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U.S. Supreme Court brings down gavel on O’Connor workout class

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Retired U.S. Supreme Court Justice Sandra Day O’Connor

Years after she left the Supreme Court, Justice Sandra Day O’Connor remained enthusiastic about the early morning exercise class she started at the highest court in the land — the basketball court that sits one floor above the courtroom where she heard arguments for nearly a quarter-century.

While the first female justice never managed to persuade her fellow justices to join her regularly, her class became a court fixture and a hit with a devoted group of women who live in the court’s Capitol Hill neighborhood.

Now, more than 35 years after the class began and more than a decade after O’Connor left the bench, the court has ruled that the women must take their workout somewhere else.

“Unfortunately, the time had come for the class to relocate,” Supreme Court spokeswoman Kathleen Arberg wrote in an email to The Associated Press. “Few employees attended the class and for some time now, the Justice has not been a participant and cannot oversee the group’s access to the gym, which is in a private area of the building open only to Court employees.”

Allowing area residents to attend the class was a “rare exception” to court policy made because of O’Connor’s role in the class, Arberg wrote. O’Connor is now 86. Her family was informed of the change, Arberg said.

According to a New York Times article from 1981, the year O’Connor joined the court, O’Connor on her third day at the court sent a notice to all female Supreme Court employees that she was starting an exercise class. The class would meet five mornings a week beginning at 8 a.m. and a YWCA instructor would lead the class, which would cost $35 monthly. The letter said that the class would include “conditioning in slimnastics with some aerobic dance.”

In addition to court employees, O’Connor’s female clerks were encouraged to join, but others got invites, too. In time there were yearly T-shirts with slogans like “Cool Out with the Supremes.”

Until recently, on Monday, Wednesday and Friday there was aerobics and work with weights and resistance bands. Tuesdays was for yoga. Participants often grabbed a post-workout coffee at the court’s public cafeteria. These days, the group of about 20 exercisers includes women in their 60s, 70s and 80s, with one participant in her 90s.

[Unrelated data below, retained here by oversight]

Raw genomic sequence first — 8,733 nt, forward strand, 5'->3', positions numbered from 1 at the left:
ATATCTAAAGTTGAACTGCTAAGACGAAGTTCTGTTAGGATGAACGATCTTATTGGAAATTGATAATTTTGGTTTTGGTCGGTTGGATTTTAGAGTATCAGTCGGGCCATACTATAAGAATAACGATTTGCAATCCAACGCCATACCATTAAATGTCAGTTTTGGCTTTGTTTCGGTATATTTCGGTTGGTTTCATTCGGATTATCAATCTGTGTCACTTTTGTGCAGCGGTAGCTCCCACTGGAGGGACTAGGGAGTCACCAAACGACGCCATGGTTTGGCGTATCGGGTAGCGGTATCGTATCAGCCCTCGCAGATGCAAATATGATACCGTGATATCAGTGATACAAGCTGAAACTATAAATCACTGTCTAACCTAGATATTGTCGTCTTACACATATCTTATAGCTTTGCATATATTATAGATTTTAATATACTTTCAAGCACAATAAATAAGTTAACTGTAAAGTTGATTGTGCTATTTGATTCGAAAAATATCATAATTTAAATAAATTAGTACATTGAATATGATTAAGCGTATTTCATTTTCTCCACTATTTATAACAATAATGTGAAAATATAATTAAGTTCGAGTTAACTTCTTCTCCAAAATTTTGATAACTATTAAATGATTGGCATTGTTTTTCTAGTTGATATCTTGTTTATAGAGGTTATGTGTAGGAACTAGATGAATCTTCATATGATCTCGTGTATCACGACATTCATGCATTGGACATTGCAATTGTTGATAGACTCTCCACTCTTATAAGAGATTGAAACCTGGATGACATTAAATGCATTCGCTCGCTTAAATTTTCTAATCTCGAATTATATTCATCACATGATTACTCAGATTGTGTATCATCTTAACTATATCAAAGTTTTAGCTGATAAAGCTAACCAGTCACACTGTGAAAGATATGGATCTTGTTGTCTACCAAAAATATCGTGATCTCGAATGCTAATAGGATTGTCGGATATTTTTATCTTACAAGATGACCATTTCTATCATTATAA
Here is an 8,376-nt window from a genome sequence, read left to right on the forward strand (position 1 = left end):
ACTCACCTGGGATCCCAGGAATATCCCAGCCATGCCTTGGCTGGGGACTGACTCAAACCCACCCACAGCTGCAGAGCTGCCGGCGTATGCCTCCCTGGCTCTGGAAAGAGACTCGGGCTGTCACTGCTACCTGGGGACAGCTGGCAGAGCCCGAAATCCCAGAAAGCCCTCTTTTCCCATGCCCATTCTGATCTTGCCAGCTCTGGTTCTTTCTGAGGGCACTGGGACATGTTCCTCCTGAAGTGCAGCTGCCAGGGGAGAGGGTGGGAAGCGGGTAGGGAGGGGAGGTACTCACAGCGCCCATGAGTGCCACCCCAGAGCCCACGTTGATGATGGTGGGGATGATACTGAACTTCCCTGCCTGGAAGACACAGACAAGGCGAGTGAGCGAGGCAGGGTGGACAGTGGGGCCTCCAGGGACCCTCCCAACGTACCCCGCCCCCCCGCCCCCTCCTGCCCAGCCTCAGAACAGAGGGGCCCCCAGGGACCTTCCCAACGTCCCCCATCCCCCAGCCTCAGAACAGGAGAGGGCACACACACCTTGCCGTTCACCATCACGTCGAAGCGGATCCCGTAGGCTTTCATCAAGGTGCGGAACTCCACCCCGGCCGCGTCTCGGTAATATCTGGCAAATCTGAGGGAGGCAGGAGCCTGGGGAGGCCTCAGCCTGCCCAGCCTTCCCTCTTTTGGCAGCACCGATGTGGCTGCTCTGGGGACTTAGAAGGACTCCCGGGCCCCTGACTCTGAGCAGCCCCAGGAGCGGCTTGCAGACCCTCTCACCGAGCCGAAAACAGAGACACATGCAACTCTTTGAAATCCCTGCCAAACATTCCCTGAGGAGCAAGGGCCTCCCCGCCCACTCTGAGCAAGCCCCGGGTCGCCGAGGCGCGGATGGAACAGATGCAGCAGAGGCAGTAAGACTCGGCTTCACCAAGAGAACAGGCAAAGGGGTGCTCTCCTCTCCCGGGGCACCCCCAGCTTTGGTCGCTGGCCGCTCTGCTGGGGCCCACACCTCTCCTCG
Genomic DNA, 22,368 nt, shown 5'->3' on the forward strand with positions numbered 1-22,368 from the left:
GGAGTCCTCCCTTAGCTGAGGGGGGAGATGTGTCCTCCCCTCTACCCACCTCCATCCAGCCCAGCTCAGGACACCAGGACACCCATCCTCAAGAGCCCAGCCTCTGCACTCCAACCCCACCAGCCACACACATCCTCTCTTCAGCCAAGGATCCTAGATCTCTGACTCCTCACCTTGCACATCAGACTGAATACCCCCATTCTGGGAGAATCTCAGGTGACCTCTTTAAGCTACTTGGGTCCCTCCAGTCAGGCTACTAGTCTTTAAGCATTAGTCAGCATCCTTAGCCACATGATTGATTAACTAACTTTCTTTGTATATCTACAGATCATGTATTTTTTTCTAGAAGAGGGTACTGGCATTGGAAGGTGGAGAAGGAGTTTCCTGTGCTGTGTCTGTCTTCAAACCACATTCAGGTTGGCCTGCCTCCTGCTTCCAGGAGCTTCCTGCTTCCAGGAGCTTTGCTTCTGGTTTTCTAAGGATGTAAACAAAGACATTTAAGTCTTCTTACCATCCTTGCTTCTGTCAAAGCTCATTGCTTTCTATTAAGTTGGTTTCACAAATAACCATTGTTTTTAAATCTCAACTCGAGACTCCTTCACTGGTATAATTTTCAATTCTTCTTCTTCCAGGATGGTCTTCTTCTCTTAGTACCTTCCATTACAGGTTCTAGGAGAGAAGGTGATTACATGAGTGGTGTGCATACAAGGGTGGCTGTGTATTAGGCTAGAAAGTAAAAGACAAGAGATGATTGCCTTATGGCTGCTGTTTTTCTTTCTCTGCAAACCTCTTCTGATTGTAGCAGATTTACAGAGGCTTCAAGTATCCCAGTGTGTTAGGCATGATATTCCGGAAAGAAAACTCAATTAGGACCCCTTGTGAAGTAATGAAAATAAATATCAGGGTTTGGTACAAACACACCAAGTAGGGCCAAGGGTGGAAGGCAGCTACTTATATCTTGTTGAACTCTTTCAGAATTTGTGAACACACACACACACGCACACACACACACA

O’Connor discussed her workout legacy during an appearance at the Newseum in 2012, six years after she retired.

“I still have my class. It’s still going on and I went this morning, as a matter of fact, at 8 a.m., and it was good. That meant a lot to me, to have that class. That just really mattered,” O’Connor said.

Muriel Martin-Wein, 76, who has attended the class for years, said the women were “all heartsick” when they were told they would have to leave the Supreme Court building.

“It was a real thrill. It made us feel special,” she said of being at the court.

O’Connor’s secretary, Linda Neary, declined to comment on the change, which was first reported by The National Law Journal. Dega Schembri, who led instruction on Monday, Wednesday and Friday, said the class will move to a nearby church on Mondays and the city’s Eastern Market on Wednesdays and Fridays.

“I’m happy that we’re able to continue something that she started,” Schembri said of O’Connor.

The class might still have been based at the court if O’Connor had been able to persuade another justice to attend. But she repeatedly struck out. Justice Stephen Breyer attended the class a few times but didn’t want to be the only man, O’Connor has said. Both Justice Ruth Bader Ginsburg, who joined the court in 1993, and Justice Sonia Sotomayor, who joined in 2009, have said the class met too early.

That doesn’t mean the current justices are uninterested in fitness. Three of them work out at the court using the same personal trainer. And Ginsburg, who is 83, has at least one core strength move in common with the O’Connor exercisers. They both do the plank.

Copyright 2017 The Associated Press. All rights reserved. This material may not be published, broadcast, rewritten, or redistributed.

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